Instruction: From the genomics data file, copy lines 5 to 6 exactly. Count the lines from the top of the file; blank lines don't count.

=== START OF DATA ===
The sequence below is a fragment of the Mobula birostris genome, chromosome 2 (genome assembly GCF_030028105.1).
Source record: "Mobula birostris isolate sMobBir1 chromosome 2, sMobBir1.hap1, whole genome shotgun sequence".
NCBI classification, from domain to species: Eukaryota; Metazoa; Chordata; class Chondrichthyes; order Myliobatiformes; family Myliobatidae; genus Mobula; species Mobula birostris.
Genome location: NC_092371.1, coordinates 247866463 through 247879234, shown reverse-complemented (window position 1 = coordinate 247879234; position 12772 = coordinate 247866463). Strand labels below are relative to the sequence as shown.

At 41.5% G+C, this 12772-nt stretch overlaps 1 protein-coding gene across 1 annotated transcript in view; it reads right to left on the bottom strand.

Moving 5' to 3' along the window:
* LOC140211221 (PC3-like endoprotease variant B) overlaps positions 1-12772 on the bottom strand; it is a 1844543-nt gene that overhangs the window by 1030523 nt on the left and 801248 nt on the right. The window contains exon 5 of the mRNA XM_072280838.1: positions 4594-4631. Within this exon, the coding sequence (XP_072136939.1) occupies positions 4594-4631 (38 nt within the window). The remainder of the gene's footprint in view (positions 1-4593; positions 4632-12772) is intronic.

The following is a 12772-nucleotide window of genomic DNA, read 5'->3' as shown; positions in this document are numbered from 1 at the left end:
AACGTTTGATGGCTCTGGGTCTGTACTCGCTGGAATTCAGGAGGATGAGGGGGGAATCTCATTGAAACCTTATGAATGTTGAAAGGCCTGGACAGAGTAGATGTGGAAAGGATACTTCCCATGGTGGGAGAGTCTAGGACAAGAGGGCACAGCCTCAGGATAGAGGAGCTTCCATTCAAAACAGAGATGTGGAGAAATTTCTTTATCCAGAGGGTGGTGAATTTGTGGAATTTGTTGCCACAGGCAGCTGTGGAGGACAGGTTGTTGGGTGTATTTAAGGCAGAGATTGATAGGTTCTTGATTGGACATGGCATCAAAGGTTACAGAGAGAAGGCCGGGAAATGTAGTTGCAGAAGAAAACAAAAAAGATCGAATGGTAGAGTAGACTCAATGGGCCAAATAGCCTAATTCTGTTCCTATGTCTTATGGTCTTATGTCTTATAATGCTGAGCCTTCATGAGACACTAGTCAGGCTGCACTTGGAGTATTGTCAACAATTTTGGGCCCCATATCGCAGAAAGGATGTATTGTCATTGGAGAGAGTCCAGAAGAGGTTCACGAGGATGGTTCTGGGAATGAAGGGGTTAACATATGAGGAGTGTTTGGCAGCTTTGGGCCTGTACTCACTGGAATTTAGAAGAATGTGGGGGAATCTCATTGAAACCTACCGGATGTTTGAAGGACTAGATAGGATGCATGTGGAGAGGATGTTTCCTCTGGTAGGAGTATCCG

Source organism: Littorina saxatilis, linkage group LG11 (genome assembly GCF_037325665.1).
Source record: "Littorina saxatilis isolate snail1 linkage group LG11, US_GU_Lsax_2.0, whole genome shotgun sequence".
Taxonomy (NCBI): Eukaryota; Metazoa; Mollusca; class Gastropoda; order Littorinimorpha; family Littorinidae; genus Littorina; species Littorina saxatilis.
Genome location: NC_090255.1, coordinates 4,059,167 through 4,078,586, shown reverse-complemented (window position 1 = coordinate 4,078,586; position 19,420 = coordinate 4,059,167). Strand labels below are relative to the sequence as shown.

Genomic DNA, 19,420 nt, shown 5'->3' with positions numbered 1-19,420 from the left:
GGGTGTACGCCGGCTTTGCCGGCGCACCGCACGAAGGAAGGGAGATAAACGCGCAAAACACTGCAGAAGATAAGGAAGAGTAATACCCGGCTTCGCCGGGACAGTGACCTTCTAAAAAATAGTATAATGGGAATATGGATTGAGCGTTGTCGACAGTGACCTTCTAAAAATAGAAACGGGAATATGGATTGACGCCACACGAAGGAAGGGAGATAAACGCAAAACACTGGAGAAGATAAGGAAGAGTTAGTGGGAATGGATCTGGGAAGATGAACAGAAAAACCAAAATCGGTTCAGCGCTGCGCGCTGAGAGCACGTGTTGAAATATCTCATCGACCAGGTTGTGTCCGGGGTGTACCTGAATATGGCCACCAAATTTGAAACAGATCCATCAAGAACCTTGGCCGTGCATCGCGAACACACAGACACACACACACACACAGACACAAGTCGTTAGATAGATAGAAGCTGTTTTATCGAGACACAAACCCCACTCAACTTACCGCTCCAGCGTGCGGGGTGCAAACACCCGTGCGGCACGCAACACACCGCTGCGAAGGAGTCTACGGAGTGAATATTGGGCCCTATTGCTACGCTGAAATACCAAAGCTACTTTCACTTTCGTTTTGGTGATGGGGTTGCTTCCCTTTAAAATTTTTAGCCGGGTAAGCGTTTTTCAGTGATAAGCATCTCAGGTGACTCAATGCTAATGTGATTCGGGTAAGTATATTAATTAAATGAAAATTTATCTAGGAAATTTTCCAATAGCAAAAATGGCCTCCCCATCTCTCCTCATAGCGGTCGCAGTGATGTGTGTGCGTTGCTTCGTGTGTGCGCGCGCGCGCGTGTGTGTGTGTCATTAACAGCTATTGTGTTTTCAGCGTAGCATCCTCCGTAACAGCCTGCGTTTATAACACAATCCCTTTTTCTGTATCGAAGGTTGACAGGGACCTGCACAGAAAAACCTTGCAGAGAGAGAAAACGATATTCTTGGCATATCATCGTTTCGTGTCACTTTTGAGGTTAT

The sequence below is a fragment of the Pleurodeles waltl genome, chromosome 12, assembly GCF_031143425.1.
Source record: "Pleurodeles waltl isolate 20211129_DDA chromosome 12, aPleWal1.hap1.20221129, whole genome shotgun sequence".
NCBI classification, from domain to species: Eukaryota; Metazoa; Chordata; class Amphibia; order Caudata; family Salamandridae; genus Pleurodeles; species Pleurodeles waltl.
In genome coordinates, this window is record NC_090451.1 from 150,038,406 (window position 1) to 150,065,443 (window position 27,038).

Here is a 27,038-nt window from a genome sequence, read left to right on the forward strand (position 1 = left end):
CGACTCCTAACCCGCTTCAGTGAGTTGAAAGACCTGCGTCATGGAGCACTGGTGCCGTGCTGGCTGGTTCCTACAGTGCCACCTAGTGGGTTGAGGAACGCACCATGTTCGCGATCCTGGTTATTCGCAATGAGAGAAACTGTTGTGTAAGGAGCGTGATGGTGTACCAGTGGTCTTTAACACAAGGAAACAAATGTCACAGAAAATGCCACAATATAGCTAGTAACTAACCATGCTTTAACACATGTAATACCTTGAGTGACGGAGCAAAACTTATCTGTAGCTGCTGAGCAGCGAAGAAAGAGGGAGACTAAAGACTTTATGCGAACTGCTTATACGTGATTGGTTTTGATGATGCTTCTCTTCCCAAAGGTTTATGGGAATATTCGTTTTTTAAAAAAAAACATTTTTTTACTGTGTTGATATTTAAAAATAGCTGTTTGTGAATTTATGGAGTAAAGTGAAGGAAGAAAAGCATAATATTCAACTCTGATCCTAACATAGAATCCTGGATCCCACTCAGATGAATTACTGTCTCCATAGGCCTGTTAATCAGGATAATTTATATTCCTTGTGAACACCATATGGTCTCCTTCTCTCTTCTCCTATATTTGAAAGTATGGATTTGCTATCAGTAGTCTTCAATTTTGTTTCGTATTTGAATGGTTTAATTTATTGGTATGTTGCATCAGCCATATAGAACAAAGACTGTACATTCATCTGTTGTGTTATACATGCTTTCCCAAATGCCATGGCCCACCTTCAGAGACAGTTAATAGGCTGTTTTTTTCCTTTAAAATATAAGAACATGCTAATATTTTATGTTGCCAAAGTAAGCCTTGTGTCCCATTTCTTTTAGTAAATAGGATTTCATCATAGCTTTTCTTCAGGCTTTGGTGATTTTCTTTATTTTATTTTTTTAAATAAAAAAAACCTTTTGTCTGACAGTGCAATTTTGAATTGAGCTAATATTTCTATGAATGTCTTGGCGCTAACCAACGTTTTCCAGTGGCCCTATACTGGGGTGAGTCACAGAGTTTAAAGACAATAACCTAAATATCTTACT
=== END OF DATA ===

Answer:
At 41.5% G+C, this 12772-nt stretch overlaps 1 protein-coding gene across 1 annotated transcript in view; it reads right to left on the bottom strand.

Moving 5' to 3' along the window: